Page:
Does your small business work with cash? More than likely, the answer is yes. And when you have cash expenses, you should record them in a cash disbursement journal.
Creating journal entries for small business transactions should be like second nature. But with so many types of entry types, it can be hard to keep up. Read on to get a closer look at recording cash disbursements in your books.
What is cash disbursement?
A cash disbursement is a payment that a business makes with cash or a cash equivalent. Cash disbursement payments show how much money is flowing out of a business. You can compare your company’s disbursements to the money coming into your business to determine whether you have a positive or negative cash flow.
So, what is considered a cash payment? Is it just cash? Turns out, no. Cash payments include:
- EFT payment (electronic funds transfer)
Purchasing inventory or office supplies, paying out dividends, or making business loan payments with cash or cash equivalents are examples of disbursements.
Your cash disbursement journal can provide an up-to-date snapshot of these cash payments during a specific time period (e.g., quarter or year). Missing a journal entry can throw off your running balance and cause you to misread your financial health.
Keep in mind that cash disbursements are just one half of the coin. You must also record cash receipts when you collect money from your customers. Record incoming cash payments in a separate cash receipts journal.
Creating your cash disbursement journal
Your cash disbursement journal is a record of all of your business’s outflowing cash. By itemizing all cash payments, this journal helps businesses organize their outgoing cash records.
Before creating a disbursement journal, you must know:
- When to create them
- What information to include
- How they should look
- Where the journal entries go
Learn more about creating your cash disbursement journal below.
When do you create a journal?
Create and update a cash disbursement journal whenever you purchase something with cash or a cash equivalent.
Let’s say you write a $320 check for a new printer. You would create a new line in your journal for the purchase.
What information should you include?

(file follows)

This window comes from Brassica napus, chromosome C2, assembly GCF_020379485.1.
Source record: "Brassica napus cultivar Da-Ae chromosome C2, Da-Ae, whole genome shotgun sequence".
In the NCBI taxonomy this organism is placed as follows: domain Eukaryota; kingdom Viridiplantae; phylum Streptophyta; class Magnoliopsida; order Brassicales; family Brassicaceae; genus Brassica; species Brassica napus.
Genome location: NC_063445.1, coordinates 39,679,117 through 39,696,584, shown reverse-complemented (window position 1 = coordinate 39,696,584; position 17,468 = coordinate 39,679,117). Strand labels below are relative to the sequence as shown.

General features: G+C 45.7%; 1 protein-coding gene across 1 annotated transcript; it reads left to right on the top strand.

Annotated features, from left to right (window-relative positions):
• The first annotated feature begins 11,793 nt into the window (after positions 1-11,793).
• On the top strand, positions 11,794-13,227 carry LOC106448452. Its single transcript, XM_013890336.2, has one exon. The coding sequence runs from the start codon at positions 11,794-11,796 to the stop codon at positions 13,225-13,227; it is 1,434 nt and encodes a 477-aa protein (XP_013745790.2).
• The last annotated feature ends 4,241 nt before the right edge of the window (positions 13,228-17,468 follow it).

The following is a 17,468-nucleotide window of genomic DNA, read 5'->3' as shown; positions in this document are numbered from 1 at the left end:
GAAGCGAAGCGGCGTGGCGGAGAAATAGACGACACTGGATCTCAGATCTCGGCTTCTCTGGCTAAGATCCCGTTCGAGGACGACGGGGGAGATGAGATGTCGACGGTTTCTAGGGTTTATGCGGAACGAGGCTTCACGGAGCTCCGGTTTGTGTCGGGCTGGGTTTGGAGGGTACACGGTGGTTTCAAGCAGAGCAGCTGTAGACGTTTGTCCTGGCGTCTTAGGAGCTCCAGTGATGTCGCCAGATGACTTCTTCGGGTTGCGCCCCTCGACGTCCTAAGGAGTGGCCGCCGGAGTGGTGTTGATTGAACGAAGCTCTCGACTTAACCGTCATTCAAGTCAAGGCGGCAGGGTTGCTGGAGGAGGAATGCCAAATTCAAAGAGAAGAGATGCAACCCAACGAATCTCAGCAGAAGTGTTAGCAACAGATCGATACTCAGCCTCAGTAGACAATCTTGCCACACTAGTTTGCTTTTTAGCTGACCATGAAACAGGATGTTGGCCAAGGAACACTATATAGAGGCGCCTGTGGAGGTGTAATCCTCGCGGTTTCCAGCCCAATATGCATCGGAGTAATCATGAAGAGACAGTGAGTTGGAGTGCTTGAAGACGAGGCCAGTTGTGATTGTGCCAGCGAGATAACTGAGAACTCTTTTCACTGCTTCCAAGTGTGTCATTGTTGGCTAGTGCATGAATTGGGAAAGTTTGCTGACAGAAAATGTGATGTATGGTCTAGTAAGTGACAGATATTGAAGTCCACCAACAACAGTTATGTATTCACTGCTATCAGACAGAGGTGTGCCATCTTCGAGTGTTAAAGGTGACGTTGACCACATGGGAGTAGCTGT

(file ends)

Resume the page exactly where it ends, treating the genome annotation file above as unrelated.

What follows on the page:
When it comes to recording cash disbursements, be as specific as possible. Don’t just include the amount of money you spent on the transaction.
Cash disbursement journals should include:
- Payee name
- Amount debited or credited
- Accounts involved (e.g., payment method)
- Purpose of the transaction
Depending on the payment method, you may also want to record additional information, like the check number.
When recording your disbursement journal, pull information from purchase receipts, checkbook stubs, or invoices.
How does a cash disbursement journal look?
Because you’re spending cash or cash equivalents, you will need to decrease the cash or cash equivalents account. You can do this by crediting it. You must also debit the corresponding expense account.
Here’s an example of how your journal entries may look.
|Expenses from Company ABC||X||
After creating journal entries, add them to your cash disbursement journal. Your journal should look like this:
Where does the cash disbursement journal go?
Input the information from your disbursement journal into your small business general ledger. Transfer debit and credit amounts, the date, and a description of the transaction to your ledger.
After posting the information to your ledger, calculate new balances for each account.
In addition to transferring cash disbursement journal information to your general ledger, you can also use it for reconciling bank statements. That way, you can ensure your journal entries match your bank statements.
Cash disbursement journal example
Let’s say that you make the following cash or cash equivalent payments:
- Loan payment of $250
- Inventory purchase of $500
- Dividend payment of $2,500
- Office supplies purchase of $200
First, create journal entries that credit your cash accounts and debit the corresponding accounts.
|8/26/2019||Loan Accounts Payable
|Loan #1 payment to Lender ABC||250||
|Wood and glue purchased from Company XYZ||500||
|8/26/2019||Dividends Accounts Payable
|Dividend payments made to shareholders||2,500||
|Paper, ink, and keyboards purchased from Office AYK||200||
This is not intended as legal advice; for more information, please click here.